GOP members of the Senate Finance Committee (from left) Sens. Mike Enzi, Jon Kyl, John Thune, Orrin Hatch and Pat Roberts stage a press conference Thursday rather than attend a panel meeting to consider trade agreements. The group complained the Finance event was not planned to accommodate the minority panel members schedules.
Reid said discussions on the debt and deficit would take place behind the scenes, including an expected Senate Democratic Conference meeting Wednesday with the president and vice president.
Plus, Democrats finally plan to unveil their own budget blueprint — although they still have no intention of holding a markup or bringing it to the floor for a vote.
"I think a legitimate question was asked by the Republicans: 'Where do the Democrats stand?' Well, we're going to show them," said Sen. Benjamin Cardin (D-Md.), a member of the Budget Committee.
While Reid was canceling recess, McConnell issued a last-minute invitation to Obama to meet Thursday afternoon with Republicans so he could hear how strongly Republicans oppose voting for more tax revenue.
Republicans skewered Obama for declining the invitation and instead heading for planned fundraisers in Philadelphia that afternoon. But it turns out some Republicans didn't really want to stick around either.
Sen. Orrin Hatch (R-Utah), ranking member of the Finance Committee, staged a boycott of a 3 p.m. "mock markup" of the South Korea free-trade agreement because he said it would interfere with GOP Senators' plans to leave town for what was left of their Fourth of July weekend.
If the markup had been scheduled for 10 a.m., or after the holiday, it would have been fine, Hatch said. He blamed the White House, accusing it of a plot to ram through trade assistance for displaced workers.
"We're not going to be jammed!" he exclaimed, arguing he was sticking up for the minority's rights to fully debate the trade pact.
On the larger debt issue, Republicans believe they are winning the day with their message that Democrats are holding a debt deal hostage to raise taxes in a recession; Democrats likewise appear convinced that Republicans can't sustain their opposition to closing corporate loopholes.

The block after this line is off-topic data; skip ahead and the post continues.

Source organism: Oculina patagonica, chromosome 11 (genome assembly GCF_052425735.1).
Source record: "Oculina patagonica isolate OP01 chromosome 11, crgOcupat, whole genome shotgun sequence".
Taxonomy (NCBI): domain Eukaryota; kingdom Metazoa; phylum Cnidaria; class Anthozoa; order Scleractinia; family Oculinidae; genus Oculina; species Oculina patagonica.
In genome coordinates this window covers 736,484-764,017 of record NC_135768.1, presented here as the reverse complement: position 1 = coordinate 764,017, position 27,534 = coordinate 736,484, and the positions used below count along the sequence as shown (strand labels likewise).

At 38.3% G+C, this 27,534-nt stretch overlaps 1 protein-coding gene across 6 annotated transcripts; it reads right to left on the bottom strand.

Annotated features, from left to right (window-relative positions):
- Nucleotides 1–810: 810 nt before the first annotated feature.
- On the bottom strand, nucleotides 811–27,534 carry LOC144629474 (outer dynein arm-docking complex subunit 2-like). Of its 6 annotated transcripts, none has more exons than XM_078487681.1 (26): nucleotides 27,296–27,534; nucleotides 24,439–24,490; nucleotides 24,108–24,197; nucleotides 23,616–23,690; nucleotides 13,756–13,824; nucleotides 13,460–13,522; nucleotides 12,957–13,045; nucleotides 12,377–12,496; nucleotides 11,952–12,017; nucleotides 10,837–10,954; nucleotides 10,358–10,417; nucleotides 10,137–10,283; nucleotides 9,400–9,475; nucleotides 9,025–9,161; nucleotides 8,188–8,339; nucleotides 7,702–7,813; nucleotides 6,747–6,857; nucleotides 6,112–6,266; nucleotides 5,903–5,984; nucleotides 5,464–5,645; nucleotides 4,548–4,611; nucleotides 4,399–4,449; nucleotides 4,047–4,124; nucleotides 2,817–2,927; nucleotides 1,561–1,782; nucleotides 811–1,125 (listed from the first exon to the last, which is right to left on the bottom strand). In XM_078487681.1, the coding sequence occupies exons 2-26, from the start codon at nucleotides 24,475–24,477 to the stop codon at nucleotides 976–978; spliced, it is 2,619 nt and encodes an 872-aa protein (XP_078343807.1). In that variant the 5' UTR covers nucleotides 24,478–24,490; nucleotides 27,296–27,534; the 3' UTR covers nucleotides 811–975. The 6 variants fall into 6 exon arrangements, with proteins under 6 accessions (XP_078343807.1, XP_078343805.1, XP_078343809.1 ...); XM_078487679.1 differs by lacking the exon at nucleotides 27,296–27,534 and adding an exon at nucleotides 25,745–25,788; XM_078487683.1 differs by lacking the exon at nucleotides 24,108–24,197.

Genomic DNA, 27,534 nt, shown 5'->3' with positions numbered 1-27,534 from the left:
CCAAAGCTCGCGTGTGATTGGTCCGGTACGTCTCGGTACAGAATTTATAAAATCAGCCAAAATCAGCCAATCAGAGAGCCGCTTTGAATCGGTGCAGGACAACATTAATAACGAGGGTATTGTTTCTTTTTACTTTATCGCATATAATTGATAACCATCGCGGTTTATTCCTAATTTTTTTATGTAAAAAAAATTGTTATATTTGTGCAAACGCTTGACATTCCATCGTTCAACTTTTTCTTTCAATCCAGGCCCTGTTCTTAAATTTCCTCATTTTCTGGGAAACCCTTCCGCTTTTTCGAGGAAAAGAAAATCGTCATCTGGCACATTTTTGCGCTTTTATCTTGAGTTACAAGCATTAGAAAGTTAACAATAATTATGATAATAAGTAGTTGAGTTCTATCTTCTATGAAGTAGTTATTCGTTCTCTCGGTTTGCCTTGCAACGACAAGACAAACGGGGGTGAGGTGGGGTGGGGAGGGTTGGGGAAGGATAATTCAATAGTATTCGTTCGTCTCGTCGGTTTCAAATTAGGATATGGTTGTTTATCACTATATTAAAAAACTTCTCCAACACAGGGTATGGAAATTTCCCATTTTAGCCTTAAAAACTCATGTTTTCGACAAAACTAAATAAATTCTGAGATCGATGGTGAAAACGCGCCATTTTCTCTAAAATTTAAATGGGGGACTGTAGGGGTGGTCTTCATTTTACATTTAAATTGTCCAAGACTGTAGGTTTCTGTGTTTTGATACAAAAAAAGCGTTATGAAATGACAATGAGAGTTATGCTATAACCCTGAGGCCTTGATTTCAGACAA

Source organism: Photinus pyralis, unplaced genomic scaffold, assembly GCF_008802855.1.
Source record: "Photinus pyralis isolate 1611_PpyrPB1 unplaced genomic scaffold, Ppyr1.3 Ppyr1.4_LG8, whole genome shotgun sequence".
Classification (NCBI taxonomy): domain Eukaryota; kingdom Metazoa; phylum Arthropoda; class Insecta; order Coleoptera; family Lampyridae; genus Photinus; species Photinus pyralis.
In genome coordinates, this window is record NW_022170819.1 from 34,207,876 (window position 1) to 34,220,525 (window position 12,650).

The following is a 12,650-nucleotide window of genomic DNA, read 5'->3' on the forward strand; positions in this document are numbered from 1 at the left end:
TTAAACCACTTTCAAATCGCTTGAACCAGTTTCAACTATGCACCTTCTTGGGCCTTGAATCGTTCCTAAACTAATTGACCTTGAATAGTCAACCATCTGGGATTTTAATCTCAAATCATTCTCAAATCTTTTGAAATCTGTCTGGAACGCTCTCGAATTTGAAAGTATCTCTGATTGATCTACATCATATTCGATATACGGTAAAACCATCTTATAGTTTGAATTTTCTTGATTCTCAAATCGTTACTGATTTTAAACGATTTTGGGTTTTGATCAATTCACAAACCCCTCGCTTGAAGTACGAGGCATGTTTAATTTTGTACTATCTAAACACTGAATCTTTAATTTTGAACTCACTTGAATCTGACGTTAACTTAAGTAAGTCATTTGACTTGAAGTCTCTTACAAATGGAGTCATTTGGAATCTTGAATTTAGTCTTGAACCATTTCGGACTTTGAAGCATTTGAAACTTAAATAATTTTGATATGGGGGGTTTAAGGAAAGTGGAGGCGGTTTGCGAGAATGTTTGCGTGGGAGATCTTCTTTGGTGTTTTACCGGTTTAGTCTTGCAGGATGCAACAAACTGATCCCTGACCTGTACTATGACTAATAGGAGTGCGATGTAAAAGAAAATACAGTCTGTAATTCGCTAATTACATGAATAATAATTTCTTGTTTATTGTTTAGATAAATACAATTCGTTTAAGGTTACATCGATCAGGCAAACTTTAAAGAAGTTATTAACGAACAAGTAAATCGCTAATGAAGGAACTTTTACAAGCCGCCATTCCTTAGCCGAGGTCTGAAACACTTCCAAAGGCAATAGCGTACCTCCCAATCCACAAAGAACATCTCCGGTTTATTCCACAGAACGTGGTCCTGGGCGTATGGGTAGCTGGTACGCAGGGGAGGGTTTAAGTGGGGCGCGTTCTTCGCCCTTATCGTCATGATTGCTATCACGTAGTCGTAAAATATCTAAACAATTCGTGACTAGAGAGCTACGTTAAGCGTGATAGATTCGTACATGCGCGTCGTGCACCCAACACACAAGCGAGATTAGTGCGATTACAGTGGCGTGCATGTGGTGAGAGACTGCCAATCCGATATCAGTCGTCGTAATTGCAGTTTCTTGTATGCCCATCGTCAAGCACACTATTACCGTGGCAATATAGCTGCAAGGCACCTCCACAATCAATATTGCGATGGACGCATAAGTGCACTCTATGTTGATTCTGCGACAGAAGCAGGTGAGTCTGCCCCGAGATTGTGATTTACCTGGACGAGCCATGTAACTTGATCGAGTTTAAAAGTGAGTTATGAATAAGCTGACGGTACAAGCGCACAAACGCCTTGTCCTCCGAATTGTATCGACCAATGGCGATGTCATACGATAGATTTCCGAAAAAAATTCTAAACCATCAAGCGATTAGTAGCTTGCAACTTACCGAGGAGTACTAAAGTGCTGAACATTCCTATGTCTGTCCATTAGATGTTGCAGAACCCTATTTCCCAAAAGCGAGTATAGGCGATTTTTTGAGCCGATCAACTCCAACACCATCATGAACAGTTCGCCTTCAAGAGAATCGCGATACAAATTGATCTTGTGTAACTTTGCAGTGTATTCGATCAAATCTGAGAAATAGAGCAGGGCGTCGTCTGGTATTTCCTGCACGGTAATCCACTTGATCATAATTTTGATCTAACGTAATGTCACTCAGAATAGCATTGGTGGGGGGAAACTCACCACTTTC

The attacks are growing increasingly personal, with Senate Democrats last week spotlighting a $126 million tax break for racehorses authored by McConnell that they dubbed the "Bluegrass Boondoggle."
Several rank-and-file Democrats said they are happy to see leadership set in motion a tougher strategy intended to force Republicans to defend tax breaks for yachts, corporate jets, hedge fund managers and oil companies while they propose steep cuts to Medicare and Medicaid.
"I think there has been a deference to the group of six and deference to the vice president's team," said Sen. Jeff Merkley (D-Ore.), who spotlighted the horse-racing tax break. "They have reached impasses, and it's important that we push forward hard on the legislative front now and that we not have a deal ... that leaves walled-off programs for the wealthy and well-connected."
This week, Senate Democrats may hold a vote on a nonbinding resolution calling for an end to tax breaks for luxury items and profitable businesses, Democratic aides said.
One factor that Senators in both parties say could spur a compromise is pressure from Wall Street. Top Democrats, including Sen. Charles Schumer (N.Y.), reached out to Wall Street executives last week to urge them to pressure the GOP on the importance of raising the debt ceiling to avert a financial crisis.
But Corker said he was surprised when he talked with Wall Street at how much people there are dismissing the threat of an impasse.
Sen. Dianne Feinstein, D-Calif., chairman of the Senate Intelligence Committee, speaks with reporters in the Capitol after a speech on the Senate floor that accused the CIA of searching computers set up for Congressional staff for their research of interrogation programs.